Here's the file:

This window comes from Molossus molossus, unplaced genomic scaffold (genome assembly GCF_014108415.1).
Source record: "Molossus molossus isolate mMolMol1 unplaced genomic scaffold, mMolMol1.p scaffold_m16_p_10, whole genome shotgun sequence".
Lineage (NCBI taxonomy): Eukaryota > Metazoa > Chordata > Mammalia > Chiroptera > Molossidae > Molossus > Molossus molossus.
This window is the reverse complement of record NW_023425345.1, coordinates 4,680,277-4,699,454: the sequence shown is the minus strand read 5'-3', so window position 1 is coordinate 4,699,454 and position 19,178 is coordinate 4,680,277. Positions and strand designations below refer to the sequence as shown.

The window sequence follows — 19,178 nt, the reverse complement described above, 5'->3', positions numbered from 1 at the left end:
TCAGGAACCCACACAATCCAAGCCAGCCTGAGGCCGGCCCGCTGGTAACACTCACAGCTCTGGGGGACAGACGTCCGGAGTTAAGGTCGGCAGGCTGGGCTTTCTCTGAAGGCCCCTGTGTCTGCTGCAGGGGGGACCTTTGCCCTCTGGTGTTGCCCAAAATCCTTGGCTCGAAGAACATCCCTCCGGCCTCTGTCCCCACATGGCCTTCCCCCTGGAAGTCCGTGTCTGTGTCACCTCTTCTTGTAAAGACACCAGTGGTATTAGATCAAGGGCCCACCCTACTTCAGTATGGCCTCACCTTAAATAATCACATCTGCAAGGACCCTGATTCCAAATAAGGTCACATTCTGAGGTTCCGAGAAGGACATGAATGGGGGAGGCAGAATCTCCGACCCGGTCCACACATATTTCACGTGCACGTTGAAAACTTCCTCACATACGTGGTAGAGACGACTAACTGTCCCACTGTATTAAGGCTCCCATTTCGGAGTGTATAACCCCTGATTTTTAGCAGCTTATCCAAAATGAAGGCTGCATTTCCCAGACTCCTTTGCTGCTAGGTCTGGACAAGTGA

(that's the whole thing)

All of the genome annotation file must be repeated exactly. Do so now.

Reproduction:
This window comes from Molossus molossus, unplaced genomic scaffold (genome assembly GCF_014108415.1).
Source record: "Molossus molossus isolate mMolMol1 unplaced genomic scaffold, mMolMol1.p scaffold_m16_p_10, whole genome shotgun sequence".
Lineage (NCBI taxonomy): Eukaryota > Metazoa > Chordata > Mammalia > Chiroptera > Molossidae > Molossus > Molossus molossus.
This window is the reverse complement of record NW_023425345.1, coordinates 4,680,277-4,699,454: the sequence shown is the minus strand read 5'-3', so window position 1 is coordinate 4,699,454 and position 19,178 is coordinate 4,680,277. Positions and strand designations below refer to the sequence as shown.

The window sequence follows — 19,178 nt, the reverse complement described above, 5'->3', positions numbered from 1 at the left end:
TCAGGAACCCACACAATCCAAGCCAGCCTGAGGCCGGCCCGCTGGTAACACTCACAGCTCTGGGGGACAGACGTCCGGAGTTAAGGTCGGCAGGCTGGGCTTTCTCTGAAGGCCCCTGTGTCTGCTGCAGGGGGGACCTTTGCCCTCTGGTGTTGCCCAAAATCCTTGGCTCGAAGAACATCCCTCCGGCCTCTGTCCCCACATGGCCTTCCCCCTGGAAGTCCGTGTCTGTGTCACCTCTTCTTGTAAAGACACCAGTGGTATTAGATCAAGGGCCCACCCTACTTCAGTATGGCCTCACCTTAAATAATCACATCTGCAAGGACCCTGATTCCAAATAAGGTCACATTCTGAGGTTCCGAGAAGGACATGAATGGGGGAGGCAGAATCTCCGACCCGGTCCACACATATTTCACGTGCACGTTGAAAACTTCCTCACATACGTGGTAGAGACGACTAACTGTCCCACTGTATTAAGGCTCCCATTTCGGAGTGTATAACCCCTGATTTTTAGCAGCTTATCCAAAATGAAGGCTGCATTTCCCAGACTCCTTTGCTGCTAGGTCTGGACAAGTGA